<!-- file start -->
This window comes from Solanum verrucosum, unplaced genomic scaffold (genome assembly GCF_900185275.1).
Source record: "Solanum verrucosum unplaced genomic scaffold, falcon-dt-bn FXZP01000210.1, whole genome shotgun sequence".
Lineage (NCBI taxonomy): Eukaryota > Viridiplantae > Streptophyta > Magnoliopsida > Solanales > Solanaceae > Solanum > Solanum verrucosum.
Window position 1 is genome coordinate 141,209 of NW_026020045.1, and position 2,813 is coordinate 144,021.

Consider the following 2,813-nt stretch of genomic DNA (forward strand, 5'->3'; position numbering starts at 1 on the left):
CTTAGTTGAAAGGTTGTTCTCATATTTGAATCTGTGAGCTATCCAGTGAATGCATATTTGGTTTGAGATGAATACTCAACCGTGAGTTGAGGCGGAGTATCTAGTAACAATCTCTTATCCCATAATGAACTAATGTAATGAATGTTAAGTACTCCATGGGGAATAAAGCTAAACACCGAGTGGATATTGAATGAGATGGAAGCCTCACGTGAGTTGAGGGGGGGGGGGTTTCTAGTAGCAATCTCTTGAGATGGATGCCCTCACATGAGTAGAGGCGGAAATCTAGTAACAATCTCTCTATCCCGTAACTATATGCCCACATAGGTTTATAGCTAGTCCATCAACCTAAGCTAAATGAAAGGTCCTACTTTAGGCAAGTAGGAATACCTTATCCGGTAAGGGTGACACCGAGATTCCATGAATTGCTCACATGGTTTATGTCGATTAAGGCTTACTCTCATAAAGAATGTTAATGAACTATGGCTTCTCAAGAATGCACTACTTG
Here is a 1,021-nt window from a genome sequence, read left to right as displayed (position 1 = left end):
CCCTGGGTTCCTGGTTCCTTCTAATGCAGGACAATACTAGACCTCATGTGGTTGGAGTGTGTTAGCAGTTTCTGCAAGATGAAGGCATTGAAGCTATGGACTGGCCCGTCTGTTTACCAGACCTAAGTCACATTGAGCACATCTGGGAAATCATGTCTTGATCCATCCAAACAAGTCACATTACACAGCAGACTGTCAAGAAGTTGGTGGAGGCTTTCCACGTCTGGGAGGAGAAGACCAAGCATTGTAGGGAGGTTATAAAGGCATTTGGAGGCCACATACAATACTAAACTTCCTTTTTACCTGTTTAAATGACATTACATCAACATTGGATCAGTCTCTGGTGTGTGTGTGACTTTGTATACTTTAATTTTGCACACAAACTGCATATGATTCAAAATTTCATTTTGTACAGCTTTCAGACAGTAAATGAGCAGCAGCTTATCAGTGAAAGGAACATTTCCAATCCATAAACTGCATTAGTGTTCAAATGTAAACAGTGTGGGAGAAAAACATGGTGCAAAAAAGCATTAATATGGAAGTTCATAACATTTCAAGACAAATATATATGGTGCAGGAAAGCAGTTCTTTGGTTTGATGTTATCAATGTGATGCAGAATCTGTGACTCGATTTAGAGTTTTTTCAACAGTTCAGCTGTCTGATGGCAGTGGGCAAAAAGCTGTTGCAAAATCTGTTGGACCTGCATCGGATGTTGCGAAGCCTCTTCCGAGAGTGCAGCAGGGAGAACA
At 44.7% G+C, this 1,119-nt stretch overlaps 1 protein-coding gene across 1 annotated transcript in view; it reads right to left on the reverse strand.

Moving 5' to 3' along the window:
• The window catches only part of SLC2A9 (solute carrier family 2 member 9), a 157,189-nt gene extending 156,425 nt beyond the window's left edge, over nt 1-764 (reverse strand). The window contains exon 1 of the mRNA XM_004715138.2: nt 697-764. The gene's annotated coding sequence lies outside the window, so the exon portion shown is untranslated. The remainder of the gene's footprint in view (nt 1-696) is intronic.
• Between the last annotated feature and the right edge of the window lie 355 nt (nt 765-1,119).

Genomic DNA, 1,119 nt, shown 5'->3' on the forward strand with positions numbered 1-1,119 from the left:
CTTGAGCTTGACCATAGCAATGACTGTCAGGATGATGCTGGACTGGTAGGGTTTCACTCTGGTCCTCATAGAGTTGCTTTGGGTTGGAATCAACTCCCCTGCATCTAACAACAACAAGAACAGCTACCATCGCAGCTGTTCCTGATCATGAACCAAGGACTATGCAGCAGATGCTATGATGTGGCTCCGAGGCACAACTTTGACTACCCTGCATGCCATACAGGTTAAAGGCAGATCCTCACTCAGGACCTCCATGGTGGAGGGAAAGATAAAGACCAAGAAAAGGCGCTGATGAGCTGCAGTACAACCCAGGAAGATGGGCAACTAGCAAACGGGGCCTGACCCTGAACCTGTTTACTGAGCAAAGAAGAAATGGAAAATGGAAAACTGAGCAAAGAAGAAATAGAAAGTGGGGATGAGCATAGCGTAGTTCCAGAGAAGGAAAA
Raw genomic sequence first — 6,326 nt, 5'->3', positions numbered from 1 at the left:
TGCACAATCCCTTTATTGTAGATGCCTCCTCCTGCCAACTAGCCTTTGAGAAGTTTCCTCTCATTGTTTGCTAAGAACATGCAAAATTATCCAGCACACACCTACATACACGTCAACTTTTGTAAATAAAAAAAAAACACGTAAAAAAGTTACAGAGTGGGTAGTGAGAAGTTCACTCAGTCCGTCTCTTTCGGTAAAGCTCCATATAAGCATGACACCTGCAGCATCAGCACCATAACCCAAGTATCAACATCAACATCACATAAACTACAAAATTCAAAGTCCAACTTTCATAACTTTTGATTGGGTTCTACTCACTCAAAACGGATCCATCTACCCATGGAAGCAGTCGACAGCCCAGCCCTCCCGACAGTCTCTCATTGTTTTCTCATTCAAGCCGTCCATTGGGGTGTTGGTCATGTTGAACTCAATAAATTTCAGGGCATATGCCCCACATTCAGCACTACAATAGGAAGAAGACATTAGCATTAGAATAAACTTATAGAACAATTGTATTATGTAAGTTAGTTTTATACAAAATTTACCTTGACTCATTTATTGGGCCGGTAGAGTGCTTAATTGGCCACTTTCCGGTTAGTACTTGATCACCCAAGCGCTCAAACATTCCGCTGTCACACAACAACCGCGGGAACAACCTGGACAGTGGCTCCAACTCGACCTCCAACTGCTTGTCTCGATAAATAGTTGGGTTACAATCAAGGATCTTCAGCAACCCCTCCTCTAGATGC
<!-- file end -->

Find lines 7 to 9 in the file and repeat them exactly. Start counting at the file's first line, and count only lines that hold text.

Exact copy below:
Here is a 1,021-nt window from a genome sequence, read left to right as displayed (position 1 = left end):
CCCTGGGTTCCTGGTTCCTTCTAATGCAGGACAATACTAGACCTCATGTGGTTGGAGTGTGTTAGCAGTTTCTGCAAGATGAAGGCATTGAAGCTATGGACTGGCCCGTCTGTTTACCAGACCTAAGTCACATTGAGCACATCTGGGAAATCATGTCTTGATCCATCCAAACAAGTCACATTACACAGCAGACTGTCAAGAAGTTGGTGGAGGCTTTCCACGTCTGGGAGGAGAAGACCAAGCATTGTAGGGAGGTTATAAAGGCATTTGGAGGCCACATACAATACTAAACTTCCTTTTTACCTGTTTAAATGACATTACATCAACATTGGATCAGTCTCTGGTGTGTGTGTGACTTTGTATACTTTAATTTTGCACACAAACTGCATATGATTCAAAATTTCATTTTGTACAGCTTTCAGACAGTAAATGAGCAGCAGCTTATCAGTGAAAGGAACATTTCCAATCCATAAACTGCATTAGTGTTCAAATGTAAACAGTGTGGGAGAAAAACATGGTGCAAAAAAGCATTAATATGGAAGTTCATAACATTTCAAGACAAATATATATGGTGCAGGAAAGCAGTTCTTTGGTTTGATGTTATCAATGTGATGCAGAATCTGTGACTCGATTTAGAGTTTTTTCAACAGTTCAGCTGTCTGATGGCAGTGGGCAAAAAGCTGTTGCAAAATCTGTTGGACCTGCATCGGATGTTGCGAAGCCTCTTCCGAGAGTGCAGCAGGGAGAACA
At 44.7% G+C, this 1,119-nt stretch overlaps 1 protein-coding gene across 1 annotated transcript in view; it reads right to left on the reverse strand.